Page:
I was surprised to hear that as late as the 1960's, there were indigenous peoples in Tasmania who has not met white people. Reynolds he has spoken to some of these people.

... to be continued.


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VIDEO: Yep, it's time to swear!!



Monday, November 14, 2011

SPORT: Bookshop paradise

I believe in heaven. I've always wondered what it would be like. Maybe I should stop wondering and start preparing for it.

But let's wonder for a while. I'd like to think jannah/paradise is a huge library and bookshop where browsing and even shoplifting is permitted.

Books about all subjects, not just God and religion. Hopefully there will be lots of travel books, stuff on anthropology and politics. Entertaining and humorous novels. And books about sport. In particularly a sport I grew up playing in the backyard and being completely obsessed with.

And I hope Peter Roebuck will be there to sign some copies.

Suicide is a shocking thing. But cricket is wonderful.


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Friday, November 11, 2011

COMMENT: A thought on Remembrance Day

This Remembrance Day our thoughts will be going to the Diggers in Afghanistan, many of whom are dying at the hands of allied troops in the Afghan National Army. Perhaps may not be quite the day to try and understand why Afghans are killing our young men.

Or perhaps it is. Perhaps we need to understand the realities of torn loyalties and how they can lead allies to stop shooting the real enemy and start finding enemies among their own.

Part of the answer may be seen in the context of colonialism. Whether we like it or not, Afghans see us as just another colonial power in a long line of colonial waves.

So what happens when nasty sentiments such as independence and freedom come in the way of a war on freedom-hating terrorists?

We might look back at history and find some answers.

(to be continued ...)

Words © 2011 Irfan Yusuf

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Wednesday, September 28, 2011

MEDIA: The Bolt decision

It must have been an awful feeling for one of Australia’s most loved and hated columnist, a rare moment when he did not enjoy the limelight. But dressed in his dark blue suit and a tie that almost matched the colour of his greying hair, columnist, blogger, TV and radio personality Andrew Bolt was genuinely phased by the judgment of a single Federal Court Judge. For a man who otherwise never shies away from talking about race, Bolt wasn’t amused about being found to have breached the Racial Discrimination Act.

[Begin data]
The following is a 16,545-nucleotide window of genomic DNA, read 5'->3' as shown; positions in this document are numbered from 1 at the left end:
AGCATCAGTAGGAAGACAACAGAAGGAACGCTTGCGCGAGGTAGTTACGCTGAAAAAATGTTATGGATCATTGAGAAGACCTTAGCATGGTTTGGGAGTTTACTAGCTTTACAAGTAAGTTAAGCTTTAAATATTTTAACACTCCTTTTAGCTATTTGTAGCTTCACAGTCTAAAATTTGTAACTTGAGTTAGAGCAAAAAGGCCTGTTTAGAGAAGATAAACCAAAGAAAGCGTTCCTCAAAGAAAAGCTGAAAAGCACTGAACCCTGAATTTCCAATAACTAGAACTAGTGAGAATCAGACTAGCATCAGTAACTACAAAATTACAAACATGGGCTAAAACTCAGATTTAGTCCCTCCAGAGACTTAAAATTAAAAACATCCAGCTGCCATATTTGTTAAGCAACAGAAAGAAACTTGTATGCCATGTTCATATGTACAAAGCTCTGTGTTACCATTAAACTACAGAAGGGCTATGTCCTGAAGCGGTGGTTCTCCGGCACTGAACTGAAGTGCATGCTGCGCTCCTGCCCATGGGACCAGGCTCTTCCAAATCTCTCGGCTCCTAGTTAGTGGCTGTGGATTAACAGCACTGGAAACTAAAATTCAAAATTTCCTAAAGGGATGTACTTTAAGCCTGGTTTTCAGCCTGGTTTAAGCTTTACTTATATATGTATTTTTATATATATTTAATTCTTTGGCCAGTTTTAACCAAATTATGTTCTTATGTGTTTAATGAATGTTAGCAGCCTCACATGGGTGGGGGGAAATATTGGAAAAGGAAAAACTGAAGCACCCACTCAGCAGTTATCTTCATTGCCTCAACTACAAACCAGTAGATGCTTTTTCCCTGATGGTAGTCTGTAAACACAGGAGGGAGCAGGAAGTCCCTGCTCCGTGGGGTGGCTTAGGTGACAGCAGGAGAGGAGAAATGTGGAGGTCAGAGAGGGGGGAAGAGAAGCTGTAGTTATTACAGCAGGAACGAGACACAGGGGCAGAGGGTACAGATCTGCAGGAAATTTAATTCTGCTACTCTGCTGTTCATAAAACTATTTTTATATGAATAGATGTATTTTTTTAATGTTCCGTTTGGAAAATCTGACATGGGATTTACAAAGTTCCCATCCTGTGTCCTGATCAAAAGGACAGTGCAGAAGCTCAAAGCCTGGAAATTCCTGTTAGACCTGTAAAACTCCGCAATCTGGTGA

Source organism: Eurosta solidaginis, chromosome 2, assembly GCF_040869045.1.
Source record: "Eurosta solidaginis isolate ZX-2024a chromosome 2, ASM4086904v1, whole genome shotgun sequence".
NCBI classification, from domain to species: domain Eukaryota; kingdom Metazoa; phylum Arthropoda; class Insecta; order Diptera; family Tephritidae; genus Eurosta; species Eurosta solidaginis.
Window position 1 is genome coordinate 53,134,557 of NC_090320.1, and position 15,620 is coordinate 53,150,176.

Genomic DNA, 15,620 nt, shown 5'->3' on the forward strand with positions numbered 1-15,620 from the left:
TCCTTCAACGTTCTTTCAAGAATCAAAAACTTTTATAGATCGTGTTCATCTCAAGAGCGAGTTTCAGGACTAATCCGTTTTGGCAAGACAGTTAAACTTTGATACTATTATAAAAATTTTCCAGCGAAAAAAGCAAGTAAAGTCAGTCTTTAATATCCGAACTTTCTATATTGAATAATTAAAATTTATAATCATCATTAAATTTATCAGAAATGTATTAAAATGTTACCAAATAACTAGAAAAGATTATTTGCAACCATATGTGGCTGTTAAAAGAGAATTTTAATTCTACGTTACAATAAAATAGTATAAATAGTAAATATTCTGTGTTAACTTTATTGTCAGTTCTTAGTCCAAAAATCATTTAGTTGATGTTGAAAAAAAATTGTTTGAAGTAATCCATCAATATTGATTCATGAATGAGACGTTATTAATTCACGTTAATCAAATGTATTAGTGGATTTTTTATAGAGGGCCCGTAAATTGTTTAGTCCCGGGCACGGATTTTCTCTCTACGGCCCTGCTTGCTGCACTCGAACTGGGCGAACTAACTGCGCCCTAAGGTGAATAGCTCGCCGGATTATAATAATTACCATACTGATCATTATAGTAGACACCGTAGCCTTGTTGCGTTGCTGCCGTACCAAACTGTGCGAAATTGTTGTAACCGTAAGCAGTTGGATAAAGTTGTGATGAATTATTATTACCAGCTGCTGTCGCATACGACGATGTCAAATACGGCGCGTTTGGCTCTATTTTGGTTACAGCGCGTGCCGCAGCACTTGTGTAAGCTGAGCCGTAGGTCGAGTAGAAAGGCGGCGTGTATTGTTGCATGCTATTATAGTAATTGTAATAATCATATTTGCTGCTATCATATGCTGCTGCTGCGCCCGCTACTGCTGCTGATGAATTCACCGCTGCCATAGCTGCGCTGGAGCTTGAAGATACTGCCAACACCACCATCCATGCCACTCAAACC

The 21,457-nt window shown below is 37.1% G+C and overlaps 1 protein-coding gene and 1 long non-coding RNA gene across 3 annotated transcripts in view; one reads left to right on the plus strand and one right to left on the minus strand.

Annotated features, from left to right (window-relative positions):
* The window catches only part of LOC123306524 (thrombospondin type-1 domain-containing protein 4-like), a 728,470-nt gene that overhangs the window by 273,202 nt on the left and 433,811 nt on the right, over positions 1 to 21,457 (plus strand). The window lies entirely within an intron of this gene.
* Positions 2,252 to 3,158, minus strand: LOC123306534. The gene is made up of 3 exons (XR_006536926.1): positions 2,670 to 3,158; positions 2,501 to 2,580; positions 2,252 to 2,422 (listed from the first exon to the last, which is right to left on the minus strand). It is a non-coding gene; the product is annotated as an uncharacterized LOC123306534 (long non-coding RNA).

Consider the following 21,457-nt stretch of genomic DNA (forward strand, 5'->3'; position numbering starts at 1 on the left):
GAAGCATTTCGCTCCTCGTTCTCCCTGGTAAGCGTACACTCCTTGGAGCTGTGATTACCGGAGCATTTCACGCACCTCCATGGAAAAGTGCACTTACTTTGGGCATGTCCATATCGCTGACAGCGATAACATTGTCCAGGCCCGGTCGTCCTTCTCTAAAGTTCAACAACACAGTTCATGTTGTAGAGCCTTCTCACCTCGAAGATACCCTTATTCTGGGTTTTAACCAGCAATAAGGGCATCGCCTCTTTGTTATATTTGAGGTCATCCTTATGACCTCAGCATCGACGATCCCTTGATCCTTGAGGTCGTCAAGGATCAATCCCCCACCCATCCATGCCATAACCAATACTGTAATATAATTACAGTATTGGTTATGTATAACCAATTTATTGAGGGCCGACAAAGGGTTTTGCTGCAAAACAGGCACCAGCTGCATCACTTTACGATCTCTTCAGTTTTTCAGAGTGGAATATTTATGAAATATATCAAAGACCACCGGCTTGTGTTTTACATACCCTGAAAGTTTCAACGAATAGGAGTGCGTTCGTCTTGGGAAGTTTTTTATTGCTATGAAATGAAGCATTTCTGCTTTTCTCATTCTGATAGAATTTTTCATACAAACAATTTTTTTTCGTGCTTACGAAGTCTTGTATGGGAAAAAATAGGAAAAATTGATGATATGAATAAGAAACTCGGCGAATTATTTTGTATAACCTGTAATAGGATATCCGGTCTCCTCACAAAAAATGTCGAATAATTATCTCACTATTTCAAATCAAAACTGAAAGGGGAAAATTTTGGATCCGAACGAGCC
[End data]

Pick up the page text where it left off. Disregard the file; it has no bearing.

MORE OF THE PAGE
Bolt described the judgment as

… a restriction on the freedom of all Australians to discuss multiculturalism and how people identify themselves. I argued then and I argue now that we should not insist on the differences between us but focus instead on what unites us as human beings.

I personally haven’t read all 470 paragraphs and 143 pages of His Honour Justice Brmberg’s judgment. But the word “multiculturalism” certainly isn’t prominent enough for it to feature in the Catchwords on the first page.

Multiculturalism does appear, however, in the 8-page summary of the judgment. In paragraph 15, His Honour remarked:

Whether conduct is reasonably likely to offend, insult, humiliate or intimidate a group of people calls for an objective assessment of the likely reaction of those people. I have concluded that the assessment is to be made by reference to an ordinary and reasonable member of the group of people concerned and the values and circumstances of those people. General community standards are relevant but only to an extent. Tolerance of the views of others may be expected in a multicultural society, including from those persons who are the subject of racially based conduct.

In paragraph 22, His Honour notes: